Archive for the ‘Flight Training’ Category


Sunday, June 12th, 2016

Kurt Knoefel on the left with Royal Griffin DPE on the right receiving his Private Pilot Certificate.


Congratulations to Mike Mahon and Mark Everette for receiving their Instrument rating and to Kurt Knoefel for his Private Pilot Certificate and Phil Smith for his Instrument Instructor rating. Well done all.


Pilot Log Entry #1

Friday, April 22nd, 2016

Richard English and Steve Smith

This is my first pilot log entry as a PIC, Pilot in Command.

Several hours have passed since I took my first solo flight and my veins are still surging with adrenaline. I knew the day and time was coming to take my solo. After all that is what I’ve been study for and working towards for the past six months. The first major milestone in the pursuit of obtaining my private pilot certificate. Today was a perfectly beautiful April day. Bright sun, a deep blue sky, calm winds and a few puffy white clouds.


New Cessna is a hit!

Saturday, October 5th, 2013

Our newest rental aircraft — a 2002 172Sp model with autopilot, GPS and traffic information system. Even a whole aircraft parachute system! Leather seats and great sound proofing make this an ideal aircraft for those trips to the Vineyard.

Are you Current?

Wednesday, February 4th, 2009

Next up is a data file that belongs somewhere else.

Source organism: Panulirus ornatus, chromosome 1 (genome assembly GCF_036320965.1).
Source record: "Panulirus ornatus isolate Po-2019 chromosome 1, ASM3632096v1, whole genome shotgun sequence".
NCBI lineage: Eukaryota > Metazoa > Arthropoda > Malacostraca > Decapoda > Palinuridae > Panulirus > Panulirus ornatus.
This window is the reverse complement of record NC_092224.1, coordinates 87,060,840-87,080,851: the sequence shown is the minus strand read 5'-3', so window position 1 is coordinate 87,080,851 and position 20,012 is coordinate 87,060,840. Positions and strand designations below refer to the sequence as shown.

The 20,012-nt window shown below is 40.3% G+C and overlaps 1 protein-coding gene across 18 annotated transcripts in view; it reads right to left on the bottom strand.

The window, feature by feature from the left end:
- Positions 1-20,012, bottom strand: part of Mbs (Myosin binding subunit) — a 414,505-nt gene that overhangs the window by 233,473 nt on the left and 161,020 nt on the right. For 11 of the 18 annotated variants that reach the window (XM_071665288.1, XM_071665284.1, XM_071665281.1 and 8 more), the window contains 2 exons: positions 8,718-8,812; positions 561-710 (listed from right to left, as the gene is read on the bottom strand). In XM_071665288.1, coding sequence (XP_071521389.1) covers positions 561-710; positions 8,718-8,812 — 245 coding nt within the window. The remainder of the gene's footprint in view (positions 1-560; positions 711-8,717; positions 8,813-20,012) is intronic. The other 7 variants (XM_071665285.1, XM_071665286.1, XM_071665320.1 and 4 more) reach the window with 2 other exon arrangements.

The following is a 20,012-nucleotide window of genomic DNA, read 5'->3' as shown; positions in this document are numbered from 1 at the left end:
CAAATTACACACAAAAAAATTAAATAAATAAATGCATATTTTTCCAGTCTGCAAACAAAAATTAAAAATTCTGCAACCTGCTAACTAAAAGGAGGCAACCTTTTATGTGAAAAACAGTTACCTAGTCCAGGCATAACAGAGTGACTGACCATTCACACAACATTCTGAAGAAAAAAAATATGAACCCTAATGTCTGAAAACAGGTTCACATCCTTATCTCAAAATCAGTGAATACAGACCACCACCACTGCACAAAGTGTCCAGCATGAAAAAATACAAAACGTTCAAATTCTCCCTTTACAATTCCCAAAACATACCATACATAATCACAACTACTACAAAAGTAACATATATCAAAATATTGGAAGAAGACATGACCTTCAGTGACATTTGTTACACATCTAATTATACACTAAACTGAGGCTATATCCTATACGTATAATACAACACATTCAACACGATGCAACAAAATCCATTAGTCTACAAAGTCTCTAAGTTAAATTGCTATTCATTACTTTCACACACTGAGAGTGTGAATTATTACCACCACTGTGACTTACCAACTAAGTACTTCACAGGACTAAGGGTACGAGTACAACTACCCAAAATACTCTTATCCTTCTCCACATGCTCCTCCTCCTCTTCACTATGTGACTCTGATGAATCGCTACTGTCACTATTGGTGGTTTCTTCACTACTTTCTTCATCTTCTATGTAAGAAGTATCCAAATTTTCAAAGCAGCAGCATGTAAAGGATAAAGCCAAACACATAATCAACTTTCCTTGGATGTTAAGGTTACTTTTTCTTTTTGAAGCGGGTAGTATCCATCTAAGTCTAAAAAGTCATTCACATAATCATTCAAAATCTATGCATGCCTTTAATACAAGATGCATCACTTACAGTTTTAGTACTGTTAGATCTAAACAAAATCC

In this series of articles I’ll try to address how to go about answering this important question. In this first piece we’ll look at you, the pilot.  The question goes to more than meeting the minimum standards spelled out in the FARs. You should ask if you are ready to pass a checkride for the certificate you now hold.  The preliminaries start with a review of your total and recent experience. What sort of flying do you do? How much instruction do you get and how do you challenge yourself? For example, if you are instrument rated how long has it been since you’ve flown to MDA or DA in actual conditions? Do you do always pick a day to fly that’s got winds of 5 kts or less in order to get your day currency 3 takeoffs and landings? Why not try it when the wind is 70 to 80 degrees off the nose and gusting to 15? (By the way I’ve come to think that’s the only kind of wind that exists at Simsbury at least when I’m flying!). What about your physical and mental assessment? We all have a requirement to “self certify”. That is, to ground ourselves in the event that we are suffering from a medical condition that would preclude safe operation of the aircraft. Medications not approved by your AME are an obvious cause but what about the less obvious things like stress due to work or home situations? How do you tell if you are stressed to the point that it might interfere with your piloting ability?  Essentially addressing the Preliminaries starts with a look in the mirror.  Have a safe Flight!  (Next Issue: FAR Review).